Boston city workers could face termination over vaccine mandate, Kim Janey says as number drops

Acting Mayor Kim Janey said the city’s willing to eventually boot any employees who refuse to follow its vaccine mandate as the number of workers out of compliance dropped to 637 — though the administration’s not saying when the next phases of enforcement against others will move ahead.

“If they continue to not comply — yes, at some point, then, it will lead to termination,” Janey said Wednesday when asked about the matter. “But the goal, again, is to make sure that we are giving our workers every opportunity to comply.”

Janey’s administration on Tuesday had announced it had placed 812 workers on unpaid leave because they weren’t in compliance with the mandate. Her office said Wednesday that the number dropped to 637 as more people came into compliance.

“We will continue to work with our workforce,” Janey continued. “To the extent that we will not have everyone comply, we are working through operational plans to make sure that we continue to deliver the services that the residents of our city deserve.”

Janey in August announced a vaccine mandate for all of the city’s employees and contractors. It’s not an absolute mandate, as people who don’t wish to get a vaccine can instead opt to submit weekly evidence of a negative coronavirus test, and medical and religious exemptions were possible. The city created an online portal at the end of August for employees to submit proof of vaccination or tests.

Janey’s office has said that these employees on leave can get back to work by providing proof of a negative test.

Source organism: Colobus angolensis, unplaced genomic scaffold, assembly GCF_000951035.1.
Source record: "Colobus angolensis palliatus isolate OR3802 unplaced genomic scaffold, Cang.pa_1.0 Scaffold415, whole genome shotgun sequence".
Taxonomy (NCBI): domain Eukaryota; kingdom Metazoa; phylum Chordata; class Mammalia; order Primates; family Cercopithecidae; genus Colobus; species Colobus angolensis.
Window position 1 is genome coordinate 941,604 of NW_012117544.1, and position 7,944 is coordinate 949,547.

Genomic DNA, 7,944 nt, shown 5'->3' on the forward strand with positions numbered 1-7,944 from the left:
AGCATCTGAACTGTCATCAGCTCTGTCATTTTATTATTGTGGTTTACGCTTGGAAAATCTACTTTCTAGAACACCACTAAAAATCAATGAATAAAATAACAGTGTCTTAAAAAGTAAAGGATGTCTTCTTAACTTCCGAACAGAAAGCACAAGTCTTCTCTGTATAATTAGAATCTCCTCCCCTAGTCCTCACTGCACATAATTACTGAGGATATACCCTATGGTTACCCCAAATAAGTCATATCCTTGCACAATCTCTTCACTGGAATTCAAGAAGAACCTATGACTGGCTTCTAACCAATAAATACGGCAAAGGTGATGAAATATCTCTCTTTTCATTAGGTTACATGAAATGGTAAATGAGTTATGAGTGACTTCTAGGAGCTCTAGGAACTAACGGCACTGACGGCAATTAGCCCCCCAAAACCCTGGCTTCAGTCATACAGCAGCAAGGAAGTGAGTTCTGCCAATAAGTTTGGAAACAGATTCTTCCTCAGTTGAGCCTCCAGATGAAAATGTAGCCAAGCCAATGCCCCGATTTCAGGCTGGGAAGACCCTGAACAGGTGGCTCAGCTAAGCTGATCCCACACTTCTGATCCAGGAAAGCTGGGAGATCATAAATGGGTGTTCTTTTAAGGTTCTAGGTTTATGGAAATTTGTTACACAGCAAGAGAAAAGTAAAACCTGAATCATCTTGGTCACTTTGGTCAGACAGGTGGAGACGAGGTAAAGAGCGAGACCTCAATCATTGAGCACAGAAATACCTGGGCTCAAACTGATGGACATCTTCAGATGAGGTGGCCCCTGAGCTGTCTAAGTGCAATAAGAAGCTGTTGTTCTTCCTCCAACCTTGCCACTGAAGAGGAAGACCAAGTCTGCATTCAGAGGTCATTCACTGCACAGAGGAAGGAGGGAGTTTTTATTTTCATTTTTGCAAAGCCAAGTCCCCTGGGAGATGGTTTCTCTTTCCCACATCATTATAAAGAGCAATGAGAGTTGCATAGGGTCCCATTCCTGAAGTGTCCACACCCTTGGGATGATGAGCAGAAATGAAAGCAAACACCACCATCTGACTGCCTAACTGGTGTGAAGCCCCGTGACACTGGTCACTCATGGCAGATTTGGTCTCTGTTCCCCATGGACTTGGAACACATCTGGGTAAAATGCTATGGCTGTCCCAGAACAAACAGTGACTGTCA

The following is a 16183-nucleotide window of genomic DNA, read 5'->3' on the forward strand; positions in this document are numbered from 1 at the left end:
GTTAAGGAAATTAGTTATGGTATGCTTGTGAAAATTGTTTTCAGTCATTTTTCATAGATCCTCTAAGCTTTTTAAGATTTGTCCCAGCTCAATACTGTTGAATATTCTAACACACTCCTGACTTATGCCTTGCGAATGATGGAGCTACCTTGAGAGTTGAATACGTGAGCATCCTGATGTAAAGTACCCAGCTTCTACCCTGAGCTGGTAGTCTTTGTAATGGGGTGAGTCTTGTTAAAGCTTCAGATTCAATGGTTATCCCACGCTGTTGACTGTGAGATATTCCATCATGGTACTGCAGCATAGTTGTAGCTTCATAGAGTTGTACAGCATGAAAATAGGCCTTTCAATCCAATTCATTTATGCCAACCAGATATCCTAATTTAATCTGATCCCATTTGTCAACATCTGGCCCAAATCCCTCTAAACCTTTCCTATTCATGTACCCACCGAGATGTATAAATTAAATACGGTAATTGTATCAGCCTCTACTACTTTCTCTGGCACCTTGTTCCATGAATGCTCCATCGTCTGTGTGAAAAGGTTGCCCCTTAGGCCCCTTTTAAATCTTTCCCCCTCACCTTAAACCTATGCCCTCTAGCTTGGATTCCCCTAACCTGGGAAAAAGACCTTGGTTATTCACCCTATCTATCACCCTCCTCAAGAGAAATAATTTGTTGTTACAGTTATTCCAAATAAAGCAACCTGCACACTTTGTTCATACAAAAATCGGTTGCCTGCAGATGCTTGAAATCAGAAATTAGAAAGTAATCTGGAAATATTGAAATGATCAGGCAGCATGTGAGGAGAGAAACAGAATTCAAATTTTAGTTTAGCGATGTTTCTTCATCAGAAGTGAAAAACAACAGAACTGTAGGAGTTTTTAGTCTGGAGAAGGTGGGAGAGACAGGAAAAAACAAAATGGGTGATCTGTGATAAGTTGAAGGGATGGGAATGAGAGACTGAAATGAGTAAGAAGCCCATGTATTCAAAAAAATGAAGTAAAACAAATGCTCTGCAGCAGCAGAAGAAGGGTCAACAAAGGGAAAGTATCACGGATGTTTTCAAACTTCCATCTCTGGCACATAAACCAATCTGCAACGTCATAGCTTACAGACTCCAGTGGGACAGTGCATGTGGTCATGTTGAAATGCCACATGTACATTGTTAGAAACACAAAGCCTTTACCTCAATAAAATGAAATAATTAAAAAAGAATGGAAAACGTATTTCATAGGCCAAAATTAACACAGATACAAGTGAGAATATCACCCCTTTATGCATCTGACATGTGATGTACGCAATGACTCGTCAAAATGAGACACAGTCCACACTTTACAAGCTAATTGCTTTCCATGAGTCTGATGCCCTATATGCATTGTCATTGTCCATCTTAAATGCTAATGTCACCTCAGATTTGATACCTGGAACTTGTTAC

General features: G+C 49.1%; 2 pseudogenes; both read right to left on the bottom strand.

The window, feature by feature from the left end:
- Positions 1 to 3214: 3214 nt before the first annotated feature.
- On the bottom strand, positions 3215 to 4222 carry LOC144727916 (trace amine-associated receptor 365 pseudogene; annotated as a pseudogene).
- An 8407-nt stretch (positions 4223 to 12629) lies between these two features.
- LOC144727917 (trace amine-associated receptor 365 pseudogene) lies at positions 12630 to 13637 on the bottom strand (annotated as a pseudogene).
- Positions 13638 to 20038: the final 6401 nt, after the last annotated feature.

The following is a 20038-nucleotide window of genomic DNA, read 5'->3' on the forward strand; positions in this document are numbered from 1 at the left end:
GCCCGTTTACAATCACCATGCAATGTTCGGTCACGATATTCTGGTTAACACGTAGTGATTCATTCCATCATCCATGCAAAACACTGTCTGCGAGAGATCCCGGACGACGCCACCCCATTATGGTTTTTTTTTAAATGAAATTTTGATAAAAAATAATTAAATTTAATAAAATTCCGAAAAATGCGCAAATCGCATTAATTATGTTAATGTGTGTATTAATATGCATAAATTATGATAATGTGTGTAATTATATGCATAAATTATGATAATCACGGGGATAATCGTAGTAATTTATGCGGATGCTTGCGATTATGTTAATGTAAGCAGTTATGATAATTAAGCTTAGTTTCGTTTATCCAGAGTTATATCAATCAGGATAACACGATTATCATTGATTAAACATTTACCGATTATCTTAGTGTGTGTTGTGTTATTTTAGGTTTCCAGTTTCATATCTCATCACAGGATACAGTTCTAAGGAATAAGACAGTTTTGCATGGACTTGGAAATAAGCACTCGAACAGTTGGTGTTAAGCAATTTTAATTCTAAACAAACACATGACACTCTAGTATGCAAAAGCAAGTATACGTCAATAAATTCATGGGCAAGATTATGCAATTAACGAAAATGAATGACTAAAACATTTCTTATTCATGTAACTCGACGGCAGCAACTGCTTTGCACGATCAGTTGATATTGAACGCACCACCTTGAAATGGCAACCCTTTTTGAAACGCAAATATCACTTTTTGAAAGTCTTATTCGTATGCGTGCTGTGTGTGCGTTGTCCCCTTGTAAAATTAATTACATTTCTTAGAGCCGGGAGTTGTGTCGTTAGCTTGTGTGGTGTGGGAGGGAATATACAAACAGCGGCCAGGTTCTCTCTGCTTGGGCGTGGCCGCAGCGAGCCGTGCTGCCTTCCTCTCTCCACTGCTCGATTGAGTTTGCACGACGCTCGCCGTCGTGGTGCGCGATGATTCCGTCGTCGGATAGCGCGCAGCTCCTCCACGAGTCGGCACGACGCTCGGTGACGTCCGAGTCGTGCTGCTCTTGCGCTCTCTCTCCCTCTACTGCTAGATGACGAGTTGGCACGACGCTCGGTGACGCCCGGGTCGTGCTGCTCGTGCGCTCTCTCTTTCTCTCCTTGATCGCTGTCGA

Asked about whether the city would bring in the National Guard to help with transportation and testing, as some other cities have, Janey also said that “there are conversations happening” with the guard, though information on that remained scant.

She said they mainly involve “the Boston Public Schools in particular, around testing. And we’ll have more to share once those conversations conclude.”

The mandate rollout is phased, so this enforcement effort only applied to the first wave, which only consists of five departments: Boston Public Schools, the Boston Centers for Youth & Families, Boston Public Libraries, Age Strong and Commission on Disabilities.

Janey’s office wouldn’t say how many people were in phase 1, but some quick eyeballing of the 2020 payroll and other recent documents shows that the school district in 2019 employed a bit more than 10,300 people, and those other four departments paid just under 1,000 people last year.

That means that while the 812 people not in compliance amount to 4.5% of the 18,000-plus city workforce, it’s closer to 7.2% of the likely roughly 11,300 employees who the enforcement action could have applied to.

The city wouldn’t say when phase 2 enforcement, which includes police, fire, inspectional services and parks, begins. Vaccines became required for that group on Oct. 4, and the remainder of employees and contractors will run up against their requirement on Monday.

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